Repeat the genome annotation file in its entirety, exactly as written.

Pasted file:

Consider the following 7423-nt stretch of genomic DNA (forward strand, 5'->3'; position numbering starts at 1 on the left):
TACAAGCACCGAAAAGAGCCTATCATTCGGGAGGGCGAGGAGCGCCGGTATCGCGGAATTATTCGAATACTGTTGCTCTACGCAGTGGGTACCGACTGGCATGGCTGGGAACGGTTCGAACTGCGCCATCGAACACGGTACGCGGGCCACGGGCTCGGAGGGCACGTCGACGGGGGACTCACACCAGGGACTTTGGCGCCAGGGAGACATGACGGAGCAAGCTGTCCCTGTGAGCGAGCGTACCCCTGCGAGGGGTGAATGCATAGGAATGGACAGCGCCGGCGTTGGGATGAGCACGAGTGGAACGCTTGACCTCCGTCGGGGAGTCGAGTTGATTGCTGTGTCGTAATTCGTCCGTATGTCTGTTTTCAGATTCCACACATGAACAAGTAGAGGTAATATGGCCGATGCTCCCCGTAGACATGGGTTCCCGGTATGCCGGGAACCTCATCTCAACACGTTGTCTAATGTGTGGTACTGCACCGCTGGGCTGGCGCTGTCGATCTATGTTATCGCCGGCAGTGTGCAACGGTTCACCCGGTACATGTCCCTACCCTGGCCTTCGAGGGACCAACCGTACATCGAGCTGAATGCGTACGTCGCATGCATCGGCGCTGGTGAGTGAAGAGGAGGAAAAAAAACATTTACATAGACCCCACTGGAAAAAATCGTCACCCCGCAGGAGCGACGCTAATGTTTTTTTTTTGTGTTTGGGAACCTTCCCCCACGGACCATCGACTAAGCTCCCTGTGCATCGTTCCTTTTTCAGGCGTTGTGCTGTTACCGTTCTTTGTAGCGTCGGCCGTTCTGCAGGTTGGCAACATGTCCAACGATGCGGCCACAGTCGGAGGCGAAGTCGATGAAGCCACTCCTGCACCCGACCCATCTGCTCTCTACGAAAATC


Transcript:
Consider the following 7423-nt stretch of genomic DNA (forward strand, 5'->3'; position numbering starts at 1 on the left):
TACAAGCACCGAAAAGAGCCTATCATTCGGGAGGGCGAGGAGCGCCGGTATCGCGGAATTATTCGAATACTGTTGCTCTACGCAGTGGGTACCGACTGGCATGGCTGGGAACGGTTCGAACTGCGCCATCGAACACGGTACGCGGGCCACGGGCTCGGAGGGCACGTCGACGGGGGACTCACACCAGGGACTTTGGCGCCAGGGAGACATGACGGAGCAAGCTGTCCCTGTGAGCGAGCGTACCCCTGCGAGGGGTGAATGCATAGGAATGGACAGCGCCGGCGTTGGGATGAGCACGAGTGGAACGCTTGACCTCCGTCGGGGAGTCGAGTTGATTGCTGTGTCGTAATTCGTCCGTATGTCTGTTTTCAGATTCCACACATGAACAAGTAGAGGTAATATGGCCGATGCTCCCCGTAGACATGGGTTCCCGGTATGCCGGGAACCTCATCTCAACACGTTGTCTAATGTGTGGTACTGCACCGCTGGGCTGGCGCTGTCGATCTATGTTATCGCCGGCAGTGTGCAACGGTTCACCCGGTACATGTCCCTACCCTGGCCTTCGAGGGACCAACCGTACATCGAGCTGAATGCGTACGTCGCATGCATCGGCGCTGGTGAGTGAAGAGGAGGAAAAAAAACATTTACATAGACCCCACTGGAAAAAATCGTCACCCCGCAGGAGCGACGCTAATGTTTTTTTTTTGTGTTTGGGAACCTTCCCCCACGGACCATCGACTAAGCTCCCTGTGCATCGTTCCTTTTTCAGGCGTTGTGCTGTTACCGTTCTTTGTAGCGTCGGCCGTTCTGCAGGTTGGCAACATGTCCAACGATGCGGCCACAGTCGGAGGCGAAGTCGATGAAGCCACTCCTGCACCCGACCCATCTGCTCTCTACGAAAATC